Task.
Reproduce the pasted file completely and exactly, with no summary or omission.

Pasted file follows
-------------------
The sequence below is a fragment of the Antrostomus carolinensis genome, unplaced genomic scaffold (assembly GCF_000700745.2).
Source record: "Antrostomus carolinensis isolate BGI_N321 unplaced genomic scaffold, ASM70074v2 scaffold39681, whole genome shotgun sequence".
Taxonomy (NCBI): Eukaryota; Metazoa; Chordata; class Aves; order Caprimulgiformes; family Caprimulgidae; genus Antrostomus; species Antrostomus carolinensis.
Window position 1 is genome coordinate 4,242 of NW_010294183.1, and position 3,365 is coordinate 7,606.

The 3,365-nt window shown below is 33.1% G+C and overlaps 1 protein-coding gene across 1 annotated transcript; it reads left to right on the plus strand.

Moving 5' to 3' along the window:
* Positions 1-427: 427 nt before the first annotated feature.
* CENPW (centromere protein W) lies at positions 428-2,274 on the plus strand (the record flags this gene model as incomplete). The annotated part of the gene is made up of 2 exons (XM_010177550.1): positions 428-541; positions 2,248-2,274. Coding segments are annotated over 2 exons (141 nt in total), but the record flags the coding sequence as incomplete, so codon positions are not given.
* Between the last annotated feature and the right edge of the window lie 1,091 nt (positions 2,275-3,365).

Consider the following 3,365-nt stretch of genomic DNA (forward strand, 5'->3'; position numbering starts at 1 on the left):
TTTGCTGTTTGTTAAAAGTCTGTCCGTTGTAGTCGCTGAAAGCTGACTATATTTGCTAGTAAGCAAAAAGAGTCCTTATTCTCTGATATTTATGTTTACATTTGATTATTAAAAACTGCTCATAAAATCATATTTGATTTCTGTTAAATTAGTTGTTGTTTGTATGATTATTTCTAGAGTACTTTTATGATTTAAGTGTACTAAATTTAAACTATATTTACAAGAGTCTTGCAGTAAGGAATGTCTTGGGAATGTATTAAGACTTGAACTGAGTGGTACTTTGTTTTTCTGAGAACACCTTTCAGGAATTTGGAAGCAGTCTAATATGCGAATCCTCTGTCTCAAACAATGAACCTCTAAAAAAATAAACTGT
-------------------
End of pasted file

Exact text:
The sequence below is a fragment of the Antrostomus carolinensis genome, unplaced genomic scaffold (assembly GCF_000700745.2).
Source record: "Antrostomus carolinensis isolate BGI_N321 unplaced genomic scaffold, ASM70074v2 scaffold39681, whole genome shotgun sequence".
Taxonomy (NCBI): Eukaryota; Metazoa; Chordata; class Aves; order Caprimulgiformes; family Caprimulgidae; genus Antrostomus; species Antrostomus carolinensis.
Window position 1 is genome coordinate 4,242 of NW_010294183.1, and position 3,365 is coordinate 7,606.

The 3,365-nt window shown below is 33.1% G+C and overlaps 1 protein-coding gene across 1 annotated transcript; it reads left to right on the plus strand.

Moving 5' to 3' along the window:
* Positions 1-427: 427 nt before the first annotated feature.
* CENPW (centromere protein W) lies at positions 428-2,274 on the plus strand (the record flags this gene model as incomplete). The annotated part of the gene is made up of 2 exons (XM_010177550.1): positions 428-541; positions 2,248-2,274. Coding segments are annotated over 2 exons (141 nt in total), but the record flags the coding sequence as incomplete, so codon positions are not given.
* Between the last annotated feature and the right edge of the window lie 1,091 nt (positions 2,275-3,365).

Consider the following 3,365-nt stretch of genomic DNA (forward strand, 5'->3'; position numbering starts at 1 on the left):
TTTGCTGTTTGTTAAAAGTCTGTCCGTTGTAGTCGCTGAAAGCTGACTATATTTGCTAGTAAGCAAAAAGAGTCCTTATTCTCTGATATTTATGTTTACATTTGATTATTAAAAACTGCTCATAAAATCATATTTGATTTCTGTTAAATTAGTTGTTGTTTGTATGATTATTTCTAGAGTACTTTTATGATTTAAGTGTACTAAATTTAAACTATATTTACAAGAGTCTTGCAGTAAGGAATGTCTTGGGAATGTATTAAGACTTGAACTGAGTGGTACTTTGTTTTTCTGAGAACACCTTTCAGGAATTTGGAAGCAGTCTAATATGCGAATCCTCTGTCTCAAACAATGAACCTCTAAAAAAATAAACTGT